B25 Crew Roster?

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Jul 31, 2005
Loves Park, Illinois, USA
My dad (since passed on), told me years ago that he was a crewman on the Ruptured Duck (pre doolittle). The little information that he gave me, or that I can remember was that he was involved in a crash of the plane at some point in it's history. Fortunatly all he recieved in injuries was a smashed toe. Thats all I know of the incident. Is there anyway I can find more info on this? Crew roster or anything? I tried searching the internet and so far have found nothing other than info on Dolittle. :?:
Ruptured Duck was Ted Lawson's plane for the Doolittle Raid. If you have other info, I can talk to one of the guys at the museum that was a B-25 pilot. He might know of some resources that you can look into.

If you want, you can PM me your dad's name and I will see what I can find. Or you can post it here. There are a few of us here that have friends in the warbird community that may be able to help.
Im not saying I know squat diddly Gramps but I wanted to trace my uncles Wellington crash and the guys on here came up trumps in double quick time so hold fire on counting it out I lay money on you getting some info from the experts on this site their shit hot.

yeah we've all got one or two areas where we're particularly knowledgeable, CC for example's the site's italian plane "experten", Skimmey can help with the native canadian planes :rolleyes:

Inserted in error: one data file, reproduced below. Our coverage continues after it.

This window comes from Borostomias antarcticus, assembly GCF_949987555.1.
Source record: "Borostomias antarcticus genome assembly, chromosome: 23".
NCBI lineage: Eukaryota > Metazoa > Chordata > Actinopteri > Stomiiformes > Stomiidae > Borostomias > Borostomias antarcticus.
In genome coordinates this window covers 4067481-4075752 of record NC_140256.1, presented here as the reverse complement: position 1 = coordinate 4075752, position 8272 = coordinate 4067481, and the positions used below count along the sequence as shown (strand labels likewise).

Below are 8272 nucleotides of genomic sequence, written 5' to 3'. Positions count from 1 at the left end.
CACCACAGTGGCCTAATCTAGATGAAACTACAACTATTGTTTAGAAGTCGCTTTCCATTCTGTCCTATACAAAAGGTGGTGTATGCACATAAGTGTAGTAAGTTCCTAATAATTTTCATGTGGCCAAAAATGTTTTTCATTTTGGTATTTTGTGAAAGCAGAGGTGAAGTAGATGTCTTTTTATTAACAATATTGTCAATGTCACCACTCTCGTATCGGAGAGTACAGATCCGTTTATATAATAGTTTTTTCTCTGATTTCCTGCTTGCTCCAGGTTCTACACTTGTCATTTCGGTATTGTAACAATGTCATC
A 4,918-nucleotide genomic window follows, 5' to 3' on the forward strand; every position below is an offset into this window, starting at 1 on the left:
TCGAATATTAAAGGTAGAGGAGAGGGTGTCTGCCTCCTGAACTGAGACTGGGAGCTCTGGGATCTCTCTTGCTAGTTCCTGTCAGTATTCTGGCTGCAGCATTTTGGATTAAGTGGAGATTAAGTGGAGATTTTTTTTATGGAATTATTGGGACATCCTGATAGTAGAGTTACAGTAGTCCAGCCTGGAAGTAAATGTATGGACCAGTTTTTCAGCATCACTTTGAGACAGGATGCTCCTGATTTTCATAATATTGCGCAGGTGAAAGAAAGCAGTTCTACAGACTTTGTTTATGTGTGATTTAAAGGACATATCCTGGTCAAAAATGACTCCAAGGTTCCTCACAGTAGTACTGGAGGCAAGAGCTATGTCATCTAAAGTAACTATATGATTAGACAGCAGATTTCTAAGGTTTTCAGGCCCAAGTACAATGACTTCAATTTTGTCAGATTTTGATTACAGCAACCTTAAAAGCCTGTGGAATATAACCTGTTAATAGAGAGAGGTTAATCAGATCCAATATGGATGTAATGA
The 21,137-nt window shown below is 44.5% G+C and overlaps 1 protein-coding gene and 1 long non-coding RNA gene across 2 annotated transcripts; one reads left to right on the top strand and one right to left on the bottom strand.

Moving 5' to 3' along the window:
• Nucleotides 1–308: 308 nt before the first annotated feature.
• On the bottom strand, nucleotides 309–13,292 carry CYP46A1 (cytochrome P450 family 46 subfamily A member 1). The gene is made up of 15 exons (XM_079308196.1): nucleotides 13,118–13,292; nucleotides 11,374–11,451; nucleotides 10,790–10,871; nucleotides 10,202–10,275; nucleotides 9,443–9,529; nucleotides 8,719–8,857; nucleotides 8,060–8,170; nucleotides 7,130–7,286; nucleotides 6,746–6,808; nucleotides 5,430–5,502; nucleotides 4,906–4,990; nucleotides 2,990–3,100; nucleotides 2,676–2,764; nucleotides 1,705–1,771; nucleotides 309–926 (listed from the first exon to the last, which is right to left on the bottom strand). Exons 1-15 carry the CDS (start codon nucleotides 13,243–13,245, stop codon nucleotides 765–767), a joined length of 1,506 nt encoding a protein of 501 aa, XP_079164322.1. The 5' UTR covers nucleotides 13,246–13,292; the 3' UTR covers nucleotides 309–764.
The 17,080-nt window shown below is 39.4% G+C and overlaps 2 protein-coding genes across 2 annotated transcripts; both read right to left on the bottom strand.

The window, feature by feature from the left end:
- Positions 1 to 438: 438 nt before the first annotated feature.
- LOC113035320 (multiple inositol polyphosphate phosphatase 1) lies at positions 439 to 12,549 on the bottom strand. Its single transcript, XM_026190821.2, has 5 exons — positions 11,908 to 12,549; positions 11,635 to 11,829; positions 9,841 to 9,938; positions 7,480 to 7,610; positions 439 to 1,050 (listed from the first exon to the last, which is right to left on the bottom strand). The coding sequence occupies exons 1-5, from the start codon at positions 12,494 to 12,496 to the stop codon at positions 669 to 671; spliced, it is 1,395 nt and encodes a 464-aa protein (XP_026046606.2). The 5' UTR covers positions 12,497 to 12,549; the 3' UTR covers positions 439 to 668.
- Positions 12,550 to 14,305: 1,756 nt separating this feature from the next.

Skimmey can help with the native canadian planes
I didnt Know the Mohicans had planes, thats what I call an advanced tribe :shock: whipping off your scalp one minute then 30,000 ft on a totem pole the next amazing. :)
"An American B-25-B Mitchell medium bomber aircraft called the "Ruptured Duck" was flown by First Lieutenant Ted W. Lawson during the famous Doolittle Raid of 18 April 1942. The "Ruptured Duck" was the seventh plane of the sixteen total bombers in the strike force to take off from the flight deck of the aircraft carrier USS Hornet (CV- 8 ) . Lt. Lawson crash-landed the Ruptured Duck in the East China Sea a quarter mile from the Chinese shore after a successful bombing run over Tokyo. Lt. Lawson and his copilot (Second Lieutenant Dean Davenport) were ejected through the front windshield of the aircraft during the landing, causing both to sustain serious injuries. Of the other three crewmembers on board, only one of them (Corporal David Thatcher, the gunner) escaped injury. While recovering from the amputation of his left leg, the newly promoted Capt. Lawson wrote "Thirty Seconds Over Tokyo," which was made into a movie in 1944 (still viewed as the definitive movie about the raid. The nose-art of the crashed bomber was salvaged by the Japanese and put on display in Tokyo. The other members of the crew were 2nd Lt. Charles McClure (Navigator) and 2nd Lt. Robert Cleaver (Bombadier)."

From Wikipedia


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